The older I get, the more aware I become of my place in the world, good or bad, as a woman. Being raised in the Midwest (in the 80’s), I was taught, whether advertently or inadvertently, that women were second-class citizens. My sister and I were not encouraged to speak up for ourselves, nor for other girls/women. Perhaps because of this, I found myself interested in the notion of feminism after I left for college, even if I didn’t wholly understand what it meant.
My first job out of college was working as a Women’s Advocate at a domestic violence shelter in southern Minnesota. It was a cause I knew something about, having witnessed it and heard about it throughout much of my childhood. I loved that job, and learned much about the cycle of domestic violence, and why it can be hard for so many women to break that cycle. In my naiveté, I thought “good people” would support this kind of work, and applaud my young idealism. But I was dumbstruck one night at dinner when a distant (female) family member said, “What about domestic violence shelters for men? ” Anger washed over my body, and it took everything in me not to scream at this woman. Did she not know the national statistics on domestic violence? How could she be so ignorant? That was the first time – and thankfully one of the few times – I remember a woman going against the Sisterhood Code. I don’t remember how I responded that night, but I do recall thinking that I needed to remain polite and nice in my response, because I was a young woman and had no right voicing my opinion. Back then, I didn’t have the courage to speak up when I encountered an ignorant, racist, or misogynistic comment.
Fast forward 16 years, and I still struggle with asserting myself when it’s the right thing to do, mainly because I am female. It’s hard to unlearn what you are taught as a child. I love that feminism has taken center stage in recent years. People might disagree on the specifics of the definition, but no one can argue that, in general, it means full social, economic, and civic rights for all women. That said, I think one of the most difficult parts of being a feminist is dealing with the day to day, and often more subtle, situations, comments & behaviors that women encounter and have to navigate. For example, is it ok for me to disagree with a male colleague in a work meeting or will I come across as a loud-mouthed bitch? If I point out a sexist statement made by an acquaintance, will I be labeled an uptight feminist who needs to “relax”?
I recently experienced the latter scenario, but I did not call out the misogynistic behavior and comments. My rationale was that I didn’t want to cause a kerfuffle, but if I’m truly honest with myself, I also didn’t want to be labeled That Girl. That Girl is super-sensitive and prides herself on policing sexist language, etc. I lacked the courage to speak up in a really uncomfortable situation, and I am disappointed in myself. There is still the young, naïve, and idealistic girl inside me who thinks, maybe they just don’t know! I’ll explain why this is offensive to them, and they will take back what they said! But there is also the cynical, frustrated pessimist in me who thinks that misogyny, racism, etc. simply have to die out with the older generations. The next time I encounter language or behavior that doesn’t jive with my values, I hope to be braver.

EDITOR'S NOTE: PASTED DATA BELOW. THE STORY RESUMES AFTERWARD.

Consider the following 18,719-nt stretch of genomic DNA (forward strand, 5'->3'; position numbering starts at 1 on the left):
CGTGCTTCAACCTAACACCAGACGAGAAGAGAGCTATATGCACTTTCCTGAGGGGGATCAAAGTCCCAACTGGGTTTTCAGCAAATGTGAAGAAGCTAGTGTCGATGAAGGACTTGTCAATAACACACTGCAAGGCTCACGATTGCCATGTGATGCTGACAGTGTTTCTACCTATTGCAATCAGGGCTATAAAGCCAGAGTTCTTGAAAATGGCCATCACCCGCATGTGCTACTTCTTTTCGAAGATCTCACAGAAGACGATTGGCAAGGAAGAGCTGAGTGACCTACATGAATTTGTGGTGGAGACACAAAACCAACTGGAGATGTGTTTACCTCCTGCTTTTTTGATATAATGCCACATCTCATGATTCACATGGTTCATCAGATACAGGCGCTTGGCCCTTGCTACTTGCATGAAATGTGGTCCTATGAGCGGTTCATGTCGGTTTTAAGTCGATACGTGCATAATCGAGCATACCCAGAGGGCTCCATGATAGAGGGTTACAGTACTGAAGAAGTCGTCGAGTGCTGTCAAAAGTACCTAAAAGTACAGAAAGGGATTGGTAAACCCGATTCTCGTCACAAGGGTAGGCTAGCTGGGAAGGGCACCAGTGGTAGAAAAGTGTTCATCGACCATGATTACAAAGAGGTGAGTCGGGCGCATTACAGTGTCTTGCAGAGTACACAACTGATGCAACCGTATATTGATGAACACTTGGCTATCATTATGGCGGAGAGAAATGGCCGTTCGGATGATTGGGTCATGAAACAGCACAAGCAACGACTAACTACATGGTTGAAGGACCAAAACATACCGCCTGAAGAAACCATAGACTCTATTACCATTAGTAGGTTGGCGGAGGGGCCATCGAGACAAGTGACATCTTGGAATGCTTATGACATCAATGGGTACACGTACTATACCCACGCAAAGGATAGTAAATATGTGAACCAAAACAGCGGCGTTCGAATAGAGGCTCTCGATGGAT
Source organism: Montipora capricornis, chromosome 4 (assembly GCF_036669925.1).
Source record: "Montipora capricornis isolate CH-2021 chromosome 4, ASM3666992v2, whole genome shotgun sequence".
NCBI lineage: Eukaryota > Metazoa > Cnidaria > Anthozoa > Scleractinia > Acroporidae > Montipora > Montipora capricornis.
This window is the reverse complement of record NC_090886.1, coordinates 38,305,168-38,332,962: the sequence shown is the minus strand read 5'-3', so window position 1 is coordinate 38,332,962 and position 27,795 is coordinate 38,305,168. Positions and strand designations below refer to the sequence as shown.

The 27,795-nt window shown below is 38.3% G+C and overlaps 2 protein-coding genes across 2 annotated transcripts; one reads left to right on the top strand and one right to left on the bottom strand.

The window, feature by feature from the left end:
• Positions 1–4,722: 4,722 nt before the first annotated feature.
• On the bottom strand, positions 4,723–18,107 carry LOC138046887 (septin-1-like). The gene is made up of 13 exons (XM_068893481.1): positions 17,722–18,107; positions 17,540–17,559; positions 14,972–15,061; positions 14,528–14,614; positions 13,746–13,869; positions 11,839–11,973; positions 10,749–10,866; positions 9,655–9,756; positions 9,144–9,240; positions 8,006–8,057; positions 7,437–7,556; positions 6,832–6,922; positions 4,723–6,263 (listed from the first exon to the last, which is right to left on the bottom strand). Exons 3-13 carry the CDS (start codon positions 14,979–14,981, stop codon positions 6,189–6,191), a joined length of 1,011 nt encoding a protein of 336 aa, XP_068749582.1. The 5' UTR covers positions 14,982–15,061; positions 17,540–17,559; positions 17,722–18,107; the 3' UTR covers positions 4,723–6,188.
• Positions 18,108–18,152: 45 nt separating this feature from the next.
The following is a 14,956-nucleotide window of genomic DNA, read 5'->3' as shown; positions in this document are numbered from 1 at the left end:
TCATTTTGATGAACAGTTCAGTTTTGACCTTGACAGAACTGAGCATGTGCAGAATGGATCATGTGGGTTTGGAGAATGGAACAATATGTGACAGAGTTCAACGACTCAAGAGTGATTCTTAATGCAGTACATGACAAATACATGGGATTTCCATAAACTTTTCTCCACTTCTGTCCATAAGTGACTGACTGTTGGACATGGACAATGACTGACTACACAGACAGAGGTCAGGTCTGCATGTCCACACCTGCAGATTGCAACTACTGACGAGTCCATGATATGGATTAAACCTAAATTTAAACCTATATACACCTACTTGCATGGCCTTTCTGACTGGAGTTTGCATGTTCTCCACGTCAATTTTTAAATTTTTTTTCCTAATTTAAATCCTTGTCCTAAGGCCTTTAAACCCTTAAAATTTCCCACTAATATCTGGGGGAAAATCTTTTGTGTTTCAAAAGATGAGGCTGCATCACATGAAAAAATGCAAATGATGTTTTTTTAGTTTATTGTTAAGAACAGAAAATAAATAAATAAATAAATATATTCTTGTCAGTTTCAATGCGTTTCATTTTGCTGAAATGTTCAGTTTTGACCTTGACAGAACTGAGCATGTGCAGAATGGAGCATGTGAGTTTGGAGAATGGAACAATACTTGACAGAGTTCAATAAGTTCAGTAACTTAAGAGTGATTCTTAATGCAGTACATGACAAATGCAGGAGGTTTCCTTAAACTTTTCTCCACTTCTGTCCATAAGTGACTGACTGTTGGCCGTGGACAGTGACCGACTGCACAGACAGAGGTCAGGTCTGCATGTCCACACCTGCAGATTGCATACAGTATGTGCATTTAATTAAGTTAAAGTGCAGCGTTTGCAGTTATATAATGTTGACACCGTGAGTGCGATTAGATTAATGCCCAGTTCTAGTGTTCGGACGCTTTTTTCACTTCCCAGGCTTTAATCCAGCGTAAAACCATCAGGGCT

I am a big lover of fruit crisps. However, some are better than others. The “crisp” part of the dessert can really vary depending on the recipe: sometimes it’s super-sweet, other times it can be very crispy with not a lot of heft to it. The crisp in this recipe, adapted from Food & Wine, is aptly named a crumble, because that’s exactly what it is. And my god, is it delicious, largely due to the brown butter crumble. Browning butter adds so much depth of flavor. I want to start advocating that we brown butter whenever butter is called for in a recipe. Make this asap (peach season is almost over!) and thank me later.
Peach Crisp with Brown Butter Crumble
- Unsalted butter for greasing
- 2 lbs. ripe peaches pitted and cut into 1/4-inch thick wedges
- 1/4 cup plus 2 tbsp. sugar
- 3 tbsp. lemon juice
- 1 tbsp. cornstarch
- Pinch of salt
Brown Butter Crumble
- 1 cup all-purpose flour
- 1/2 cup quick-cooking oats
- 1/4 cup granulated sugar
- 1/4 cup light brown sugar
- 2 tbsp. dark brown sugar
- 1/2 tbsp. sea salt
- 1/4 tbsp. ground cinnamon
- 1 stick unsalted butter cut into tablespoons
- Preheat oven to 350 degrees F. Butter a 2-quart baking dish.
- In a large bowl, toss the peaches with the sugar and lemon juice. Cover and let stand at room temperature for about 30 minutes, stirring occasionally, until the sugar dissolves and the peaches have released some of their juices.
- Drain the peaches in a colander set over a small saucepan, then return them to the bowl.
- Add 1/4 cup of water and the cornstarch to the peach juices and bring to a simmer. Cook, whisking constantly, until thickened and translucent, about 1 minute. Add the thickened juices and the salt to the peaches and toss to coat. Scrape into the prepared baking dish.
- In a medium bowl, whisk the flour with the oats, the 3 sugars, the salt and cinnamon. In a small saucepan, cook the butter over moderately low heat, stirring, until deep golden and nutty-smelling, about 8 minutes. Scrape the butter and any browned bits at the bottom of the pan into the flour mixture and stir until well combined.
- Press the topping into small clumps and scatter over the peaches. Bake for 50 to 60 minutes, until the crisp is golden and bubbling. Transfer to a rack and let stand for 15 minutes before serving.